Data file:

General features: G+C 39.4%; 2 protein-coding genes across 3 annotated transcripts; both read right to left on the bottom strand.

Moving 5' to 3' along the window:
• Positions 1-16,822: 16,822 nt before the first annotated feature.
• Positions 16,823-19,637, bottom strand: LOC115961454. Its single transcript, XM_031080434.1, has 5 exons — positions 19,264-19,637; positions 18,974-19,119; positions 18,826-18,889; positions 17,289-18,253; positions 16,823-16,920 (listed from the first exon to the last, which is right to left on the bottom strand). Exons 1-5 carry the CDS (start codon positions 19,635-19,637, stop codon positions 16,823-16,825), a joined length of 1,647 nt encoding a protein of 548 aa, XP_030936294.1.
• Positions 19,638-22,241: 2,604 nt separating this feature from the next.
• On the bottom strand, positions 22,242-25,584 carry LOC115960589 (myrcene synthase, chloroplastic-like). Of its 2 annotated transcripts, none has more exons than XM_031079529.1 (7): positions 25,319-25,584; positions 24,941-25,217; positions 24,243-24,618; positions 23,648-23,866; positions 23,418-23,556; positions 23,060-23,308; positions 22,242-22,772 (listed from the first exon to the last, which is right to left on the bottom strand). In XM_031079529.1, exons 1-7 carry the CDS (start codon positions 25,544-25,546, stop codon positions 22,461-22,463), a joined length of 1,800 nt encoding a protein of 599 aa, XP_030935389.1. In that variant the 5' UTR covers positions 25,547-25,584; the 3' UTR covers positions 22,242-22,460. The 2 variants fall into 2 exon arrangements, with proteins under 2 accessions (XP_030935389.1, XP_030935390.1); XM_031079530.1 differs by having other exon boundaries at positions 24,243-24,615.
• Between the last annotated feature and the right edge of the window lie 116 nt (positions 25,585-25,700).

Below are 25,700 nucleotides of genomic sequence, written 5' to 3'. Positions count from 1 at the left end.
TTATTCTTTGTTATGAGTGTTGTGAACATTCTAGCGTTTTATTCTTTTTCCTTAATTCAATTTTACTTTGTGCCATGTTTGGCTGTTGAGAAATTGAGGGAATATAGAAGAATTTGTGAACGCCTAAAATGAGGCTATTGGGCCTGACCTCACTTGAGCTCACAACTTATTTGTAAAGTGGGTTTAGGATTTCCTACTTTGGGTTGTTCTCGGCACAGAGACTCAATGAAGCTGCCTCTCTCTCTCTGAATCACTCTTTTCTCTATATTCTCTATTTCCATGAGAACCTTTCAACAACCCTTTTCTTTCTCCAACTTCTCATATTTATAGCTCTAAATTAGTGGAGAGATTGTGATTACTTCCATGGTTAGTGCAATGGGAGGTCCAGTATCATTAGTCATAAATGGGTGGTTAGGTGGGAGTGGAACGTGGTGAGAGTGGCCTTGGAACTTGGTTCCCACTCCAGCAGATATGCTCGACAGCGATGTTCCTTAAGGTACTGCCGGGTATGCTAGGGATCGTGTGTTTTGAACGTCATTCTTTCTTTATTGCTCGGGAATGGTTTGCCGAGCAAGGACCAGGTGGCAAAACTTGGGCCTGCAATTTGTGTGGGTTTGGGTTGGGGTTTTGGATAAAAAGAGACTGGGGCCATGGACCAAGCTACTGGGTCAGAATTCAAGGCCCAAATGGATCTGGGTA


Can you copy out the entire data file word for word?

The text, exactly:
General features: G+C 39.4%; 2 protein-coding genes across 3 annotated transcripts; both read right to left on the bottom strand.

Moving 5' to 3' along the window:
• Positions 1-16,822: 16,822 nt before the first annotated feature.
• Positions 16,823-19,637, bottom strand: LOC115961454. Its single transcript, XM_031080434.1, has 5 exons — positions 19,264-19,637; positions 18,974-19,119; positions 18,826-18,889; positions 17,289-18,253; positions 16,823-16,920 (listed from the first exon to the last, which is right to left on the bottom strand). Exons 1-5 carry the CDS (start codon positions 19,635-19,637, stop codon positions 16,823-16,825), a joined length of 1,647 nt encoding a protein of 548 aa, XP_030936294.1.
• Positions 19,638-22,241: 2,604 nt separating this feature from the next.
• On the bottom strand, positions 22,242-25,584 carry LOC115960589 (myrcene synthase, chloroplastic-like). Of its 2 annotated transcripts, none has more exons than XM_031079529.1 (7): positions 25,319-25,584; positions 24,941-25,217; positions 24,243-24,618; positions 23,648-23,866; positions 23,418-23,556; positions 23,060-23,308; positions 22,242-22,772 (listed from the first exon to the last, which is right to left on the bottom strand). In XM_031079529.1, exons 1-7 carry the CDS (start codon positions 25,544-25,546, stop codon positions 22,461-22,463), a joined length of 1,800 nt encoding a protein of 599 aa, XP_030935389.1. In that variant the 5' UTR covers positions 25,547-25,584; the 3' UTR covers positions 22,242-22,460. The 2 variants fall into 2 exon arrangements, with proteins under 2 accessions (XP_030935389.1, XP_030935390.1); XM_031079530.1 differs by having other exon boundaries at positions 24,243-24,615.
• Between the last annotated feature and the right edge of the window lie 116 nt (positions 25,585-25,700).

Below are 25,700 nucleotides of genomic sequence, written 5' to 3'. Positions count from 1 at the left end.
TTATTCTTTGTTATGAGTGTTGTGAACATTCTAGCGTTTTATTCTTTTTCCTTAATTCAATTTTACTTTGTGCCATGTTTGGCTGTTGAGAAATTGAGGGAATATAGAAGAATTTGTGAACGCCTAAAATGAGGCTATTGGGCCTGACCTCACTTGAGCTCACAACTTATTTGTAAAGTGGGTTTAGGATTTCCTACTTTGGGTTGTTCTCGGCACAGAGACTCAATGAAGCTGCCTCTCTCTCTCTGAATCACTCTTTTCTCTATATTCTCTATTTCCATGAGAACCTTTCAACAACCCTTTTCTTTCTCCAACTTCTCATATTTATAGCTCTAAATTAGTGGAGAGATTGTGATTACTTCCATGGTTAGTGCAATGGGAGGTCCAGTATCATTAGTCATAAATGGGTGGTTAGGTGGGAGTGGAACGTGGTGAGAGTGGCCTTGGAACTTGGTTCCCACTCCAGCAGATATGCTCGACAGCGATGTTCCTTAAGGTACTGCCGGGTATGCTAGGGATCGTGTGTTTTGAACGTCATTCTTTCTTTATTGCTCGGGAATGGTTTGCCGAGCAAGGACCAGGTGGCAAAACTTGGGCCTGCAATTTGTGTGGGTTTGGGTTGGGGTTTTGGATAAAAAGAGACTGGGGCCATGGACCAAGCTACTGGGTCAGAATTCAAGGCCCAAATGGATCTGGGTA